Soon a Robot Will Be Writing This Headline 1

Technology, Automation, and How We Should Respond
By Daniel Susskind

Fearing that a newfangled technology would put them out of work, neighbors broke into the house of James Hargreaves, the inventor of the spinning jenny, and destroyed the machine and also his furniture in 18th-century England. Queen Elizabeth I denied an English priest a patent for an invention that knitted wool, arguing that it would turn her subjects into unemployed beggars. A city council dictated that Anton Möller, who invented the ribbon loom in the 16th century, should be strangled for his efforts.

But centuries of predictions that machines would put humans out of work for good — a scenario that economists call “technological unemployment” — have always turned out to be wrong. Technology eliminated some jobs, but new work arose, and it was often less grueling or dangerous than the old. Machines may have replaced weavers, but yesterday’s would-be weavers are now working jobs their forefathers couldn’t have imagined, as marketing managers and computer programmers and fashion designers. Over the past few centuries, technology has helped human workers become more productive than ever, ushering in unprecedented economic prosperity and raising living standards. The American economy, for instance, grew 15,241-fold between 1700 and 2000.

But if humans’ fears that technology would replace them have been unfounded in the past, this time is different. So argues Daniel Susskind, a fellow in economics at Oxford, in his new book, “A World Without Work: Technology, Automation, and How We Should Respond.” Susskind declares that machines are getting so smart that they’ll soon replace humans at a growing list of jobs, potentially including doctors, bricklayers and insurance adjusters, thus ending what he calls the “Age of Labor.” Without some sort of intervention, he says, the inequality inherent in today’s economy will metastasize into an even greater divide between the haves and have-nots.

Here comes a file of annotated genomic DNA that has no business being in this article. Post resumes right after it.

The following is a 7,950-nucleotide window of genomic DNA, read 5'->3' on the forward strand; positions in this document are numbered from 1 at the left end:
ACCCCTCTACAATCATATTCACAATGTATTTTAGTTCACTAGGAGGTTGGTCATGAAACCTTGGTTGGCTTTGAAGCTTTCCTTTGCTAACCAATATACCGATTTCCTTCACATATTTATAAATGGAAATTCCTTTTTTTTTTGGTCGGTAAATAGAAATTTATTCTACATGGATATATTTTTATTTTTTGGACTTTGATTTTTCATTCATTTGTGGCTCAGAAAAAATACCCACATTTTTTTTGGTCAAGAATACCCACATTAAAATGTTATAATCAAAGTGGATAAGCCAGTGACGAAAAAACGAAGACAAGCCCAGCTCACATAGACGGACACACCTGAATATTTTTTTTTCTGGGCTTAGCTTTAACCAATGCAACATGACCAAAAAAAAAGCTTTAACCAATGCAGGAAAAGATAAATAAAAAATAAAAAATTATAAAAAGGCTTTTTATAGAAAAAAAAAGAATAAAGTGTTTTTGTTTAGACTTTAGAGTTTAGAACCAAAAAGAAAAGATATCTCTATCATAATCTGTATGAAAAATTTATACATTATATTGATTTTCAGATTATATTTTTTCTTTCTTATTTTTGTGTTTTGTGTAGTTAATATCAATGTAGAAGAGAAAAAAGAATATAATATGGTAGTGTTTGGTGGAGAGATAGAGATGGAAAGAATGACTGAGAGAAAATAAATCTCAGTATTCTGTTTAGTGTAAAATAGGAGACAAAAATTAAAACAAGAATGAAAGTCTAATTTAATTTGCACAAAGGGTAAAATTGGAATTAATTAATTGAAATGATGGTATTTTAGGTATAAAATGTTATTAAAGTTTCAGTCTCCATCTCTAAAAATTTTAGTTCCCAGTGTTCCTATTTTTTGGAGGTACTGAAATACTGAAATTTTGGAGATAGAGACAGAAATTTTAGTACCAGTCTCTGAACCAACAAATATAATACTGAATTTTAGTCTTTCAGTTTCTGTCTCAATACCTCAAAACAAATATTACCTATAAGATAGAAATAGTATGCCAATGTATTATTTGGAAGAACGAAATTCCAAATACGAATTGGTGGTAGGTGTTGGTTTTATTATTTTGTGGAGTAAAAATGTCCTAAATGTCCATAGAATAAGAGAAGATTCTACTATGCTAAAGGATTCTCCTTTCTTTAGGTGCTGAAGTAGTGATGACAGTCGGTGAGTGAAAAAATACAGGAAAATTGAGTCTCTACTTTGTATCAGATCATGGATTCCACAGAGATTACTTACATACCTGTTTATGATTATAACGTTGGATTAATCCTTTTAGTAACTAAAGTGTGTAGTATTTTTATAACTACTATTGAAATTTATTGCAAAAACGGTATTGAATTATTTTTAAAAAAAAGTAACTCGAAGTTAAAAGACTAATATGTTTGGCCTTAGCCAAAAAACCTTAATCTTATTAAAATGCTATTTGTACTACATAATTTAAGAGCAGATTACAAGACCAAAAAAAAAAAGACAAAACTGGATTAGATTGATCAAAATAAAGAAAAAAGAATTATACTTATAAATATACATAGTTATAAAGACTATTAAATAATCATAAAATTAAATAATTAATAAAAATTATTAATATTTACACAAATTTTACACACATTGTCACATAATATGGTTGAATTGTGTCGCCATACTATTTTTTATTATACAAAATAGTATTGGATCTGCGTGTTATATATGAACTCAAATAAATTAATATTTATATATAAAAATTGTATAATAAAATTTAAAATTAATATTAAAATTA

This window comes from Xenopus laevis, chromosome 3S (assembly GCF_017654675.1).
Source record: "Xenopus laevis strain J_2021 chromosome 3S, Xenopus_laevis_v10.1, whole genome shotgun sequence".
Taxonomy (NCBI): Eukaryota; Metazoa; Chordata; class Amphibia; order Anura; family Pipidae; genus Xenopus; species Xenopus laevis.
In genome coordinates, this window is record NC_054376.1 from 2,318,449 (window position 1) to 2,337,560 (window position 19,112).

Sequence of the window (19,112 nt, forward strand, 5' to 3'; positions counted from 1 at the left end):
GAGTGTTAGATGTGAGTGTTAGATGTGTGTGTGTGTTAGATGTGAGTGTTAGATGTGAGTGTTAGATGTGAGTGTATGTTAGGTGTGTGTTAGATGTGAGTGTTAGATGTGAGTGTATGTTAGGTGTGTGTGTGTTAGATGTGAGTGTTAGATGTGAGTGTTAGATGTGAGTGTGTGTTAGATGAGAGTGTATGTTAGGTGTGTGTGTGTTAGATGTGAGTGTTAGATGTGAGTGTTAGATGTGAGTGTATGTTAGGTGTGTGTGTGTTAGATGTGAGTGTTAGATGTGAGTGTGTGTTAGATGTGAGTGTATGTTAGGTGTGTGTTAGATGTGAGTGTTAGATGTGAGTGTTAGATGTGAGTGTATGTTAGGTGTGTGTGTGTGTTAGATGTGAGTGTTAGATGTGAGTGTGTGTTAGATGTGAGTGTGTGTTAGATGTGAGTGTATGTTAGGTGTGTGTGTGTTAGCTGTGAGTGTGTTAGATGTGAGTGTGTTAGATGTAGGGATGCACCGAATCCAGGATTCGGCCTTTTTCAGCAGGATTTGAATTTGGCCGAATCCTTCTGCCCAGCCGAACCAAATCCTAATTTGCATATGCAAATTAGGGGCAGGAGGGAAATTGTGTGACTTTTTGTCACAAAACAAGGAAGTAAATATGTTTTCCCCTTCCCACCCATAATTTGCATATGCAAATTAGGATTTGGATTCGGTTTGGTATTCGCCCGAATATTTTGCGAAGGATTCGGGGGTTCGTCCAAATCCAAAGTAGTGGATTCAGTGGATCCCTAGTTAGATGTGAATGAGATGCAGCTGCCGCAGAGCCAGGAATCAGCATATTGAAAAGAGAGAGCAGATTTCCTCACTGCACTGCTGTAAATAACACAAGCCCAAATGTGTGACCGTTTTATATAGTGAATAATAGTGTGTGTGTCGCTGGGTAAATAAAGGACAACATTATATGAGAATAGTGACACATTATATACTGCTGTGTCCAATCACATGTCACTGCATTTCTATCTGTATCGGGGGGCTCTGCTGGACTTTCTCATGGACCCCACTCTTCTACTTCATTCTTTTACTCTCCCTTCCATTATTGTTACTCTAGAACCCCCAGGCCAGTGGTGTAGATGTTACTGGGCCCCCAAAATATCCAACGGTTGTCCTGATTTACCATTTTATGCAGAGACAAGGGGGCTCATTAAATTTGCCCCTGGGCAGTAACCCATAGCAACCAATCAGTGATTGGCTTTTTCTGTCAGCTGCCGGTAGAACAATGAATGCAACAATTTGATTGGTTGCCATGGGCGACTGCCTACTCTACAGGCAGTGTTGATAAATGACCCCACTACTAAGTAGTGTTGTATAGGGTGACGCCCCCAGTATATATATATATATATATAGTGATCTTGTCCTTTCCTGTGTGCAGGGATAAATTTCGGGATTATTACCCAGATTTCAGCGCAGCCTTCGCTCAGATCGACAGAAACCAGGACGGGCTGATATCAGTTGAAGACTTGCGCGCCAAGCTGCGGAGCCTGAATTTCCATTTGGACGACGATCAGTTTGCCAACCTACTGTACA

This argument flies against the face of much modern economic thought. As Susskind succinctly summarizes, economists largely agree that while machines have sometimes completely substituted for everything a worker does (think of elevator operators), more frequently, they complement workers’ jobs, taking over some routine and predictable tasks but in the end making workers more productive. Bank tellers feared the advent of automated teller machines, for example, but A.T.M.s actually motivated customers to use banks more, and so increased the number of bank branches and also the number of bank tellers, who were freed up to do tasks other than dispensing cash.

What’s different this time around, Susskind insists, is a new type of artificial intelligence that challenges the assumption that humans will always be better than machines at some jobs. In the past, humans programmed robots to mimic human behavior, and so robots could most easily do routine, repeatable tasks that were easily explained. That’s meant automation has mostly impacted middle-skill jobs, while unpredictable ones, like building houses or diagnosing diseases, have been relatively unaffected. But now, Susskind argues, people working at the frontiers of artificial intelligence are teaching machines to draw on vast amounts of processing power and data to solve problems in ways humans couldn’t. Thus an IBM system beat Garry Kasparov in chess not by copying his strategy, but by drawing on a database of 330 million moves in a second, and picking which ones had the highest likelihood of beating him. Future machines like this one “will open up peaks in capability well beyond the reach of even the most competent human beings alive today,” he writes.